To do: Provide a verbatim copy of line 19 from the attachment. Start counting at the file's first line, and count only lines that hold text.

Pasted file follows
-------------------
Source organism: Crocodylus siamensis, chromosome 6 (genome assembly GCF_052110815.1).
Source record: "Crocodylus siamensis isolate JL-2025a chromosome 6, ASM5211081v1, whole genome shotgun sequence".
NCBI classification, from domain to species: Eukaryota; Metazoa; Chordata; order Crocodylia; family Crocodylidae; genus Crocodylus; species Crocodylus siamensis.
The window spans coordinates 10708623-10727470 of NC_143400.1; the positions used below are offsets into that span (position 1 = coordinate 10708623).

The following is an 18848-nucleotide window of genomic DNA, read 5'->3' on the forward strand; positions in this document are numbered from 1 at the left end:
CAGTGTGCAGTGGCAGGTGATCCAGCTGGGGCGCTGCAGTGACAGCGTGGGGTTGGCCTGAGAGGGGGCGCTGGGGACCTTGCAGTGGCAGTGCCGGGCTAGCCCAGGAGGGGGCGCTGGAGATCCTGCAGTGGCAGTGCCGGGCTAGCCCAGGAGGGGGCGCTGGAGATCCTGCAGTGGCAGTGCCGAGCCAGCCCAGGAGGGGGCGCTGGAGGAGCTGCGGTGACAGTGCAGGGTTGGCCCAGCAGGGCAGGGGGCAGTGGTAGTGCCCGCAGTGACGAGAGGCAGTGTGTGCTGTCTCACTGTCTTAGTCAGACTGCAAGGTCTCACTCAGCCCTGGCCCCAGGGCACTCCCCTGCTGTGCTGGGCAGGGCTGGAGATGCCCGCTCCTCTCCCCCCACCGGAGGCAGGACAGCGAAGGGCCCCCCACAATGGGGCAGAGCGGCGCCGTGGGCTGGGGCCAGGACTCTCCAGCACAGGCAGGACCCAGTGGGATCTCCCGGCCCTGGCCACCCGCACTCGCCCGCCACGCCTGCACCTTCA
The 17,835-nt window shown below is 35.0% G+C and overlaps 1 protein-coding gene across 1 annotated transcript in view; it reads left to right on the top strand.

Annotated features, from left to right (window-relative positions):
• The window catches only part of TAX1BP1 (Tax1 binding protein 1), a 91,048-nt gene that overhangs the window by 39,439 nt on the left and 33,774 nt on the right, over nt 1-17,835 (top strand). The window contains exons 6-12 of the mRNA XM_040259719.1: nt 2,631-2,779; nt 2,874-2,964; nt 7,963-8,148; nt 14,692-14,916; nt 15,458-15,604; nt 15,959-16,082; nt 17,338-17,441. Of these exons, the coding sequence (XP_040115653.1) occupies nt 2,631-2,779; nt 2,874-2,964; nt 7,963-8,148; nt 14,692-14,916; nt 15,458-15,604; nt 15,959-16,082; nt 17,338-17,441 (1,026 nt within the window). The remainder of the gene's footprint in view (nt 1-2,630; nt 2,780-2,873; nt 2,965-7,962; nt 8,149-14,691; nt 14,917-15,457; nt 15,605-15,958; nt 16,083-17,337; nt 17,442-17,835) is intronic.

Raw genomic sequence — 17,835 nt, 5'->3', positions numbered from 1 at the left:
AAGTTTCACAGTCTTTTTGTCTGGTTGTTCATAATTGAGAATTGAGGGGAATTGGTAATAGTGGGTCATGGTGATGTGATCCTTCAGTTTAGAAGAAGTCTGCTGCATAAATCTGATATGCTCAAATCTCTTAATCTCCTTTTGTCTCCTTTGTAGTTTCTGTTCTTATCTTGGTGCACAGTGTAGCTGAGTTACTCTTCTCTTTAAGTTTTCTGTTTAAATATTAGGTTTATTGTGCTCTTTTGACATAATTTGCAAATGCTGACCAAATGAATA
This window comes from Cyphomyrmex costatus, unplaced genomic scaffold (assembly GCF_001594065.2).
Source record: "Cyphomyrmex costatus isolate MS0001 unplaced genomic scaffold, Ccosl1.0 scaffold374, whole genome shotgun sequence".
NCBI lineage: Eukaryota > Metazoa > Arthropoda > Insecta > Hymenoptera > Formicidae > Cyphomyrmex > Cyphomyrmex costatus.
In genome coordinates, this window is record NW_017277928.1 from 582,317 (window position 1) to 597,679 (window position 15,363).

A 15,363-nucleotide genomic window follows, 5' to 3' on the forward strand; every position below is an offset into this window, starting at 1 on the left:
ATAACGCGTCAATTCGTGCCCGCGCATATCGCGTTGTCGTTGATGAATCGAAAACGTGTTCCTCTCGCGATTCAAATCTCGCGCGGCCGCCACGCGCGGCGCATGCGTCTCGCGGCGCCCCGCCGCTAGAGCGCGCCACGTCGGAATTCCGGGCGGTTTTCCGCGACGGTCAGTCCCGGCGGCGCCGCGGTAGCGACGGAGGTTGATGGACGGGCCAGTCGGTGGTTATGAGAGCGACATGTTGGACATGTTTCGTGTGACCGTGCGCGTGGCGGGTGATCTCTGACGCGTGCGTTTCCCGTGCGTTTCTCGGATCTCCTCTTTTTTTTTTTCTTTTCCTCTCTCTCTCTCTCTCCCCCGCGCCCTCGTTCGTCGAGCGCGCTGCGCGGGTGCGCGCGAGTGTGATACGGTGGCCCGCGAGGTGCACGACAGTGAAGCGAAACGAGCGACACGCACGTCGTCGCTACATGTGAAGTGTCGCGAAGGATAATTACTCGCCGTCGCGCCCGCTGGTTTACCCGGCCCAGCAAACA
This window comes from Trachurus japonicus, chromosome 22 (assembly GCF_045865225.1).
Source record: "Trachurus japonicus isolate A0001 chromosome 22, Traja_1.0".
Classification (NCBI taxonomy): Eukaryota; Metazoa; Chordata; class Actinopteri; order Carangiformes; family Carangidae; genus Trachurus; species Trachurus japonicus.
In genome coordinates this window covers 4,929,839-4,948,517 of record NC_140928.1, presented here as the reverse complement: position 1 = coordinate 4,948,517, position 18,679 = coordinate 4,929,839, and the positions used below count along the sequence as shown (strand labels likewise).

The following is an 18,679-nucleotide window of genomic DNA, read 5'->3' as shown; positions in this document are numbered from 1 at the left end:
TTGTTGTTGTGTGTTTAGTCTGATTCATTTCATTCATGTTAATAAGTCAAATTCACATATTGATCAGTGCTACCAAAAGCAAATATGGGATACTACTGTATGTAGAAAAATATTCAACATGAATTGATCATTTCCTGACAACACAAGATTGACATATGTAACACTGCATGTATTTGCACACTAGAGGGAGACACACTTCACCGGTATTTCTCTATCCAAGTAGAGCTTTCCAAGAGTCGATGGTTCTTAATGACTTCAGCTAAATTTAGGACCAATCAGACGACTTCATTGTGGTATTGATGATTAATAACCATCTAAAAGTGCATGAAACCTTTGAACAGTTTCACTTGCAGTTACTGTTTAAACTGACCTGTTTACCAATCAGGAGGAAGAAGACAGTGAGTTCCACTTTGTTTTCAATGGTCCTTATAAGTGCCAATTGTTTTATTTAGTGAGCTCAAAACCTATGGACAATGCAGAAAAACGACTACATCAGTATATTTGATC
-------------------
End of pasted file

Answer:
Source record: "Trachurus japonicus isolate A0001 chromosome 22, Traja_1.0".